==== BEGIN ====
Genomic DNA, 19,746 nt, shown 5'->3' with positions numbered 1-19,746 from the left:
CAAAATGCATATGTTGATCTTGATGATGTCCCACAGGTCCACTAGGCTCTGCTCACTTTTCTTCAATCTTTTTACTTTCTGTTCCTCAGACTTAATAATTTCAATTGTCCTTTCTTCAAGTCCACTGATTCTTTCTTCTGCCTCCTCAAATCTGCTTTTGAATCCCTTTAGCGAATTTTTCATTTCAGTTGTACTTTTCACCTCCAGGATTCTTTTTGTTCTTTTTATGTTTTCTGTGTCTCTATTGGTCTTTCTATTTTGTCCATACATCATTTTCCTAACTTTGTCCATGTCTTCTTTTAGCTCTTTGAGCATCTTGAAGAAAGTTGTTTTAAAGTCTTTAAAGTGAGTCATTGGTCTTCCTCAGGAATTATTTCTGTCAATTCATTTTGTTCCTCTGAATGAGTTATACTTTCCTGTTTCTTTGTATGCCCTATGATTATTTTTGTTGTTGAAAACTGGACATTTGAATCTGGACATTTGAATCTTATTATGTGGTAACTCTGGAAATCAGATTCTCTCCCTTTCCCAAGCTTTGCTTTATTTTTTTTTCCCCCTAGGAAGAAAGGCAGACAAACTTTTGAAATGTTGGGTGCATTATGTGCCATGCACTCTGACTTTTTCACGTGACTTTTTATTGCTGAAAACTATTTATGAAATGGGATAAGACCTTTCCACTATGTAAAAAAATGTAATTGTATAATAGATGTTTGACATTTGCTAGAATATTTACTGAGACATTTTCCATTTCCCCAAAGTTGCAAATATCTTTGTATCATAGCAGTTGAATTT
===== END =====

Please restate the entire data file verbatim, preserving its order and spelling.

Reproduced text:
Genomic DNA, 19,746 nt, shown 5'->3' with positions numbered 1-19,746 from the left:
CAAAATGCATATGTTGATCTTGATGATGTCCCACAGGTCCACTAGGCTCTGCTCACTTTTCTTCAATCTTTTTACTTTCTGTTCCTCAGACTTAATAATTTCAATTGTCCTTTCTTCAAGTCCACTGATTCTTTCTTCTGCCTCCTCAAATCTGCTTTTGAATCCCTTTAGCGAATTTTTCATTTCAGTTGTACTTTTCACCTCCAGGATTCTTTTTGTTCTTTTTATGTTTTCTGTGTCTCTATTGGTCTTTCTATTTTGTCCATACATCATTTTCCTAACTTTGTCCATGTCTTCTTTTAGCTCTTTGAGCATCTTGAAGAAAGTTGTTTTAAAGTCTTTAAAGTGAGTCATTGGTCTTCCTCAGGAATTATTTCTGTCAATTCATTTTGTTCCTCTGAATGAGTTATACTTTCCTGTTTCTTTGTATGCCCTATGATTATTTTTGTTGTTGAAAACTGGACATTTGAATCTGGACATTTGAATCTTATTATGTGGTAACTCTGGAAATCAGATTCTCTCCCTTTCCCAAGCTTTGCTTTATTTTTTTTTCCCCCTAGGAAGAAAGGCAGACAAACTTTTGAAATGTTGGGTGCATTATGTGCCATGCACTCTGACTTTTTCACGTGACTTTTTATTGCTGAAAACTATTTATGAAATGGGATAAGACCTTTCCACTATGTAAAAAAATGTAATTGTATAATAGATGTTTGACATTTGCTAGAATATTTACTGAGACATTTTCCATTTCCCCAAAGTTGCAAATATCTTTGTATCATAGCAGTTGAATTT